Markets & Finance

Housing Bust Wears Out Furniture Makers


U.S. housing construction may have finally stabilized, but a recovery could take longer for furniture makers and outfits that depend on a healthy housing market

A vast array of companies—from homebuilders to home-improvement stores and furniture manufacturers—profited from the U.S. housing boom and then suffered mightily through its bust. Although there is evidence that the U.S. housing market may be stabilizing, such as the latest uptick in construction activity, a revival for some industries built around housing is expected to take much longer.

Results from furniture maker La-Z-Boy (LZB) illustrate the difficulties still plaguing housing-dependent companies. La-Z-Boy shares jumped 19.5% on June 16, to 4.35, after fourth-quarter earnings handily beat analyst predictions. The furniture manufacturer and retailer posted earnings of 10¢ per share in its fourth quarter. Most analysts were expecting a loss larger than the firm's 9¢-per-share loss a year ago.

That's where the good news for La-Z-Boy ends. Its unexpected profits were driven by steep cost-cutting. La-Z-Boy President and Chief Executive Kurt Darrow touted his company's ability to find $60 million in annual cost savings, efforts that include the movement of some furniture production from the U.S. to Mexico.

The bad news is La-Z-Boy's revenue plunged 23% last quarter. Thus, Darrow told analysts June 16: "The real benefit has to come from the consumer having more confidence about the future and shopping more."

An "Incredibly Low" Bottom

Investors are closely watching housing data for any sign the market is stabilizing. On June 16, new data on housing construction bolstered optimism. Housing starts rose 17.2% from April to May, to an annual pace of 532,000. "This is further evidence that the housing market is bottoming out, which is crucial for the rest of the economy," says Bill Hampel, chief economist at the Credit Union National Assn.

In early 2006, construction was being started at a pace above 2.2 million units per year. During previous housing recessions, housing starts bottomed at 800,000, Hampel says, but this housing market is "bottoming out at an incredibly low level" of below 500,000.

"Building activity is likely to be stabilizing at this very low level," says Keith Hembre, chief economist at First American Funds. But he believes a "sharp rebound" for homebuilding is unlikely.

The housing data are not the only signs of hope. Home Depot (HD), a home-improvement retailer closely linked to housing activity, raised its earnings estimates on June 10. One executive said the chain had a "very good May," with strength continuing into June.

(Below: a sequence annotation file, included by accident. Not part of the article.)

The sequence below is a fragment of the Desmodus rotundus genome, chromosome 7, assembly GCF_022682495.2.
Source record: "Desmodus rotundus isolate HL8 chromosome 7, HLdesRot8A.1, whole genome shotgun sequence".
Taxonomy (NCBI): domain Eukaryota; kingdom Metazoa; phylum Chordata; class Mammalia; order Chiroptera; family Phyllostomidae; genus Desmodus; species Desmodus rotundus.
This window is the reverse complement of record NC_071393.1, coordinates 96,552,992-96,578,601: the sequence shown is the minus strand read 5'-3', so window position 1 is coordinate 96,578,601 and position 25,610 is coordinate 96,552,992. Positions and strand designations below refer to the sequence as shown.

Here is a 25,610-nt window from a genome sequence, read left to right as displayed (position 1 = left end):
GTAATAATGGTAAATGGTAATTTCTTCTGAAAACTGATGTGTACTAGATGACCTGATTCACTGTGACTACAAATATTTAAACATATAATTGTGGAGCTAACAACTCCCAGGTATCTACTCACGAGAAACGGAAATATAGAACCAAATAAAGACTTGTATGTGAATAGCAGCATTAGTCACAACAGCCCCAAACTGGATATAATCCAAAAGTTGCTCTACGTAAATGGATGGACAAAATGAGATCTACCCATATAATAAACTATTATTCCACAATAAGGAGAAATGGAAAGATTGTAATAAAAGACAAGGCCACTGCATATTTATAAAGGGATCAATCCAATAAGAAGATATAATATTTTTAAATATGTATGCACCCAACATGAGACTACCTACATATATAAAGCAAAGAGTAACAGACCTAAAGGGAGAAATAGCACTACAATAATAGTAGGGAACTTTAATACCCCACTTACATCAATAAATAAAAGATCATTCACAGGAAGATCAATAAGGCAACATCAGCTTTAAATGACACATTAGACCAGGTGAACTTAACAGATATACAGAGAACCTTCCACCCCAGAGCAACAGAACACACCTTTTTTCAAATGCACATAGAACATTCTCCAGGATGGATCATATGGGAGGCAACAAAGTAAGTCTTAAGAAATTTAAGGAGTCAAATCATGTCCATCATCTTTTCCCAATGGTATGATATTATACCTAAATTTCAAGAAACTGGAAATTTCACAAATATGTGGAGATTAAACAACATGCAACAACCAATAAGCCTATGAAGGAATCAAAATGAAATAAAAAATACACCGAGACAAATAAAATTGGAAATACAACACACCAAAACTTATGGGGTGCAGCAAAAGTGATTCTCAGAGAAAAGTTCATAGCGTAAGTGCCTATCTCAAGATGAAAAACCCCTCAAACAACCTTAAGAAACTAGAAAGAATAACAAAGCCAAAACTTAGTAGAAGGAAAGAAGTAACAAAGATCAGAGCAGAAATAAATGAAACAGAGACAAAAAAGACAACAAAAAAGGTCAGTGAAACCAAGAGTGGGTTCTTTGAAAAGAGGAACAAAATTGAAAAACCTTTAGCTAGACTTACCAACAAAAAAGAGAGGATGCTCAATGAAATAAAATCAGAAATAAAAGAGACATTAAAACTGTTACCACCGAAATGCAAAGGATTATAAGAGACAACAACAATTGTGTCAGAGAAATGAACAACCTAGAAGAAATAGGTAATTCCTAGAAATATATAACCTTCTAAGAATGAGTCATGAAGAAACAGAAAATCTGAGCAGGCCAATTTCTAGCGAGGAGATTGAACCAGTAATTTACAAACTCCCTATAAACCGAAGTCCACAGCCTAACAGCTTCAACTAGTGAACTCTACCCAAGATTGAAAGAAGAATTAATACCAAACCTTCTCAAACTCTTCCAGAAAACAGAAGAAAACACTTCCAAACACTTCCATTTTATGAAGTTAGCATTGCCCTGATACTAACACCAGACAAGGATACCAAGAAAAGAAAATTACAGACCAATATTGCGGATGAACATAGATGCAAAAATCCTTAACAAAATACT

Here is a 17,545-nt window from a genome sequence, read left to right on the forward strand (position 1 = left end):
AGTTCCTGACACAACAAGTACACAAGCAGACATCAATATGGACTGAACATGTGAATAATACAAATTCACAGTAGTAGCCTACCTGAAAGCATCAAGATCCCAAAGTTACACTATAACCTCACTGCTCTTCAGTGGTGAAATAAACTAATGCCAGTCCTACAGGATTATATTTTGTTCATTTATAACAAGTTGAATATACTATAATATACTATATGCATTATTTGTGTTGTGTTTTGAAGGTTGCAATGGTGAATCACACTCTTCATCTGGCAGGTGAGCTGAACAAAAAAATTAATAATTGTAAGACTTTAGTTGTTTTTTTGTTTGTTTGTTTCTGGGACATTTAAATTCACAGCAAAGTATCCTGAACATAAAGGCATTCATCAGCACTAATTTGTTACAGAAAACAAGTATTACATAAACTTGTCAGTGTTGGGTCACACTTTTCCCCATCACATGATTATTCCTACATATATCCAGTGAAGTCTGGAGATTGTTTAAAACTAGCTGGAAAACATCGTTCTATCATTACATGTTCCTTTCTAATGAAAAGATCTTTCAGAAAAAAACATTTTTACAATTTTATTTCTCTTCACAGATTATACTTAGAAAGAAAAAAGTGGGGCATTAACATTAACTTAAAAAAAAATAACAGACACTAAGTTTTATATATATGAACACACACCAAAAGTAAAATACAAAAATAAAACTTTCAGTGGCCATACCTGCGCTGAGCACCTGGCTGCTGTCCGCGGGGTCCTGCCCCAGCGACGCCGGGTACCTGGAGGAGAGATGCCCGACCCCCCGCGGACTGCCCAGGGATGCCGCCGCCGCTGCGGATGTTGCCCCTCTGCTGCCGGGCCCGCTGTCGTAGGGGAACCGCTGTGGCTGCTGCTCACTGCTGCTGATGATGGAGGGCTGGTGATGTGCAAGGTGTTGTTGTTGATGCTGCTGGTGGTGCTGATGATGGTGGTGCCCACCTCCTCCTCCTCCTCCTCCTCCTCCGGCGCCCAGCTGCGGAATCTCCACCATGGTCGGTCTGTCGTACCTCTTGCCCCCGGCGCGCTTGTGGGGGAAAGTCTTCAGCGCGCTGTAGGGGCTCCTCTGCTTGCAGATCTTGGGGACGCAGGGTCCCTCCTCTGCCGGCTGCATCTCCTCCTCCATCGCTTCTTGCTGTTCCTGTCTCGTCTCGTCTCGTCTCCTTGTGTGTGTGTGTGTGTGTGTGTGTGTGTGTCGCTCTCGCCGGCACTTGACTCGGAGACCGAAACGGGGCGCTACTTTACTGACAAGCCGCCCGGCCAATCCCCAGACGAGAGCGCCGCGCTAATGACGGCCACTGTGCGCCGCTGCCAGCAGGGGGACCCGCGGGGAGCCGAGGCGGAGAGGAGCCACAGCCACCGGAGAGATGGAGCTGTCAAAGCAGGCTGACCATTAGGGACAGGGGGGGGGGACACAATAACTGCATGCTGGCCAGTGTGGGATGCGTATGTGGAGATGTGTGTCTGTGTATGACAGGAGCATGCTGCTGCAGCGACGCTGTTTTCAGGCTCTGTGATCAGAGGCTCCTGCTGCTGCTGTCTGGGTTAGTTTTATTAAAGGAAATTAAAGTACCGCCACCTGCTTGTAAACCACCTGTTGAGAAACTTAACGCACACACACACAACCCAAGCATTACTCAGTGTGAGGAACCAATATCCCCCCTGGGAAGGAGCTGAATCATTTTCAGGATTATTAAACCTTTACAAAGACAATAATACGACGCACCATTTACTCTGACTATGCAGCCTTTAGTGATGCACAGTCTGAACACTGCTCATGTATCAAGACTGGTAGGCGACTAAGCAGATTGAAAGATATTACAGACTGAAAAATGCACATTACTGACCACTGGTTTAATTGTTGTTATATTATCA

However, consumer purchases of larger, expensive items for the home could stay on hold for some time. La-Z-Boy's Darrow said sales volume is a "wild card" that is very hard to predict. "There's no evidence right now that there's a big uptick, but there's also no evidence that it's getting worse," he said.

Look for More Households to Form

It's difficult to forecast when the furniture industry could recover, says Raymond James (RJF) analyst Budd Bugatch. "However, the rate of decline has stabilized somewhat," he wrote June 16. That has allowed La-Z-Boy's cost-cutting to "catch up" with slowing sales and produce larger-than-expected profits, he added.

The key question is when sales will stop falling and actually rise. One driver of sales in housing-related industries would be if more Americans form new households—for example, more young people move out on their own.

The next couple of years could see a jump in household formation rates, Hampel says. "It's a fairly bullish picture for first-time home buyers," he says. Despite a recent uptick, mortgage rates are likely to remain low, while home prices have fallen, making homes more affordable. First-time buyers also can get federal tax benefits in 2009.

That said, economists warn there are plenty of drags on housing-related spending. Though housing starts and home sales data may have already hit bottom, "home prices still have a ways to go," Hembre says. That means Americans—even those not about to move—feel less wealthy as the amount of equity in their homes continues to shrink. "The household sector is still heavily burdened by the debt it took on in the last 10 years," Hampel says.

Another problem is that, even if construction stabilizes, there is still too much supply and not enough demand. That could be exacerbated by new home foreclosures. Says First American's Hembre: "Ultimately the best thing we could see for housing would be for a much more accelerated pace of demand."

Steverman is a reporter for BusinessWeek's Investing channel.

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